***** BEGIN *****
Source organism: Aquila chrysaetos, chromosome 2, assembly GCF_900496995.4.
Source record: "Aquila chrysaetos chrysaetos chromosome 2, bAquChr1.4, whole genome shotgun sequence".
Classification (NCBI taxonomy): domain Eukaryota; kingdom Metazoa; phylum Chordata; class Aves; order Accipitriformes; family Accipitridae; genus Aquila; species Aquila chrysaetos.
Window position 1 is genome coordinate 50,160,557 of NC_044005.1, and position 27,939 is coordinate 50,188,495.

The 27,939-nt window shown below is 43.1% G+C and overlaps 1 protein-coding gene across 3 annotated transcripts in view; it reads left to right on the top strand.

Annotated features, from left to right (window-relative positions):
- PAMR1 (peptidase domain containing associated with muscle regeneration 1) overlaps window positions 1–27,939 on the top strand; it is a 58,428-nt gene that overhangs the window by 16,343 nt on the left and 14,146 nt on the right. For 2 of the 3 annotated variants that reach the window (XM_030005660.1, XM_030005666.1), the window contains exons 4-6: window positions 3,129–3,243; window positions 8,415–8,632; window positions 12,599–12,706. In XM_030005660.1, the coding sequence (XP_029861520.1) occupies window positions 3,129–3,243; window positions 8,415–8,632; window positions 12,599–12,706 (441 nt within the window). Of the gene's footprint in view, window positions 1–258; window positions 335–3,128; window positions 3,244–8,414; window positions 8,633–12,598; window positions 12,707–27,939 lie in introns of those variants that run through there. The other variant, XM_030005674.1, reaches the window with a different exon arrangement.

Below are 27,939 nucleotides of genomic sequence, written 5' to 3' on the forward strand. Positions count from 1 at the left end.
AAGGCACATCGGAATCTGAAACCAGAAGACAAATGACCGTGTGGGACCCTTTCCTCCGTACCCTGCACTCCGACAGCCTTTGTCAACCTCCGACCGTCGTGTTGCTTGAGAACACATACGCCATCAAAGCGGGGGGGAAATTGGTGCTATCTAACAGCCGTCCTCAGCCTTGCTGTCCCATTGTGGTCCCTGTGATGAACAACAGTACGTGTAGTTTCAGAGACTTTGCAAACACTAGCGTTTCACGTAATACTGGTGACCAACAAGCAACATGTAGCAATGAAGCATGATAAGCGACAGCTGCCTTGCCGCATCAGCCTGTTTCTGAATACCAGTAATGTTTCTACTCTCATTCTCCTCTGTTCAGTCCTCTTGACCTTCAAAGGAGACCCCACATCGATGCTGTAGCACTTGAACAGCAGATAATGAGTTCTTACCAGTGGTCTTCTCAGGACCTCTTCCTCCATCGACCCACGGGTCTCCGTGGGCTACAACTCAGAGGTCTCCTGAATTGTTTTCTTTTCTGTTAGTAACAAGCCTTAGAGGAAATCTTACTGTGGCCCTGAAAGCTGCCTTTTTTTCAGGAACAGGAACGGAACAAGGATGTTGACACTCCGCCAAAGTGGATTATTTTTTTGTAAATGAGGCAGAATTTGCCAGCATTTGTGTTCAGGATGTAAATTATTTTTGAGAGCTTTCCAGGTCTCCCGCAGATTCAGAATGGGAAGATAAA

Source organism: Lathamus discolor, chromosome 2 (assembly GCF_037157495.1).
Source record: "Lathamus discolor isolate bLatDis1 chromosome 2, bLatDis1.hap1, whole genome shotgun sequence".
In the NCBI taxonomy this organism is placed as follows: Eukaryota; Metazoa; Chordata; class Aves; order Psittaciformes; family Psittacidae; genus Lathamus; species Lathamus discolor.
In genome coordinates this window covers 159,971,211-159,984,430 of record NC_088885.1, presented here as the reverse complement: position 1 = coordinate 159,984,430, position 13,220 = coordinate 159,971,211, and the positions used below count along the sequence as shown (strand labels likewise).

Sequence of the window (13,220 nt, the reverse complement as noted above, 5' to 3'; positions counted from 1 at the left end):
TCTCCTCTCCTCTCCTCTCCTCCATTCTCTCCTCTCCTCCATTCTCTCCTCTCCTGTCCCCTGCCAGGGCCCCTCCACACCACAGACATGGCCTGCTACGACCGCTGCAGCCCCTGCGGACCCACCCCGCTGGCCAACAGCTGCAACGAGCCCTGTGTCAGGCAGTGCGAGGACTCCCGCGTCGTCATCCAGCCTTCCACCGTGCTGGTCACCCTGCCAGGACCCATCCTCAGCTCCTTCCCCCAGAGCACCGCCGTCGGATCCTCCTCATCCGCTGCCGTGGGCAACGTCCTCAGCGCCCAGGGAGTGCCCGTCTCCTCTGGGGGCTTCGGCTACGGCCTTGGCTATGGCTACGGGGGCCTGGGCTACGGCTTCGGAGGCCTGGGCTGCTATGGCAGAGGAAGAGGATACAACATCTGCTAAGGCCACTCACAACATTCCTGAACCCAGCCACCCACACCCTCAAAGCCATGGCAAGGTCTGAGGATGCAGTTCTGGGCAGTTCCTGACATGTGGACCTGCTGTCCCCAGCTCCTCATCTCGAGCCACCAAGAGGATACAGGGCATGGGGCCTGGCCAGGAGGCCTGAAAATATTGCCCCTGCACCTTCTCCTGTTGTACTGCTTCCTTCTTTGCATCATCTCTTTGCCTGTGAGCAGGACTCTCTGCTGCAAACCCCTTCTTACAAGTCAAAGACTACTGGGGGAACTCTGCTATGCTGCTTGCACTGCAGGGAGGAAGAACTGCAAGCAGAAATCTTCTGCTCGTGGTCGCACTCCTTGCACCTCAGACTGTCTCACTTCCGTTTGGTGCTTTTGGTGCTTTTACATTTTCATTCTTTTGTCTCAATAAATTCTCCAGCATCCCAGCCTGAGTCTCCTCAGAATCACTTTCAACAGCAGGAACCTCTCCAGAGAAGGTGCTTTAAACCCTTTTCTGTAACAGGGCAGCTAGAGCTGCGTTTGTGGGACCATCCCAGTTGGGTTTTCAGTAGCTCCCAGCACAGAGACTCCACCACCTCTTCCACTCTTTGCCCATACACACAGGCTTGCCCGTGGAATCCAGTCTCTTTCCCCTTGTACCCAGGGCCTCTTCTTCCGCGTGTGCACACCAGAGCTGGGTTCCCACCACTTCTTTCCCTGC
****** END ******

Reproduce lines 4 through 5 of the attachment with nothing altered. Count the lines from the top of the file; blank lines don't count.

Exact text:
Window position 1 is genome coordinate 50,160,557 of NC_044005.1, and position 27,939 is coordinate 50,188,495.

The 27,939-nt window shown below is 43.1% G+C and overlaps 1 protein-coding gene across 3 annotated transcripts in view; it reads left to right on the top strand.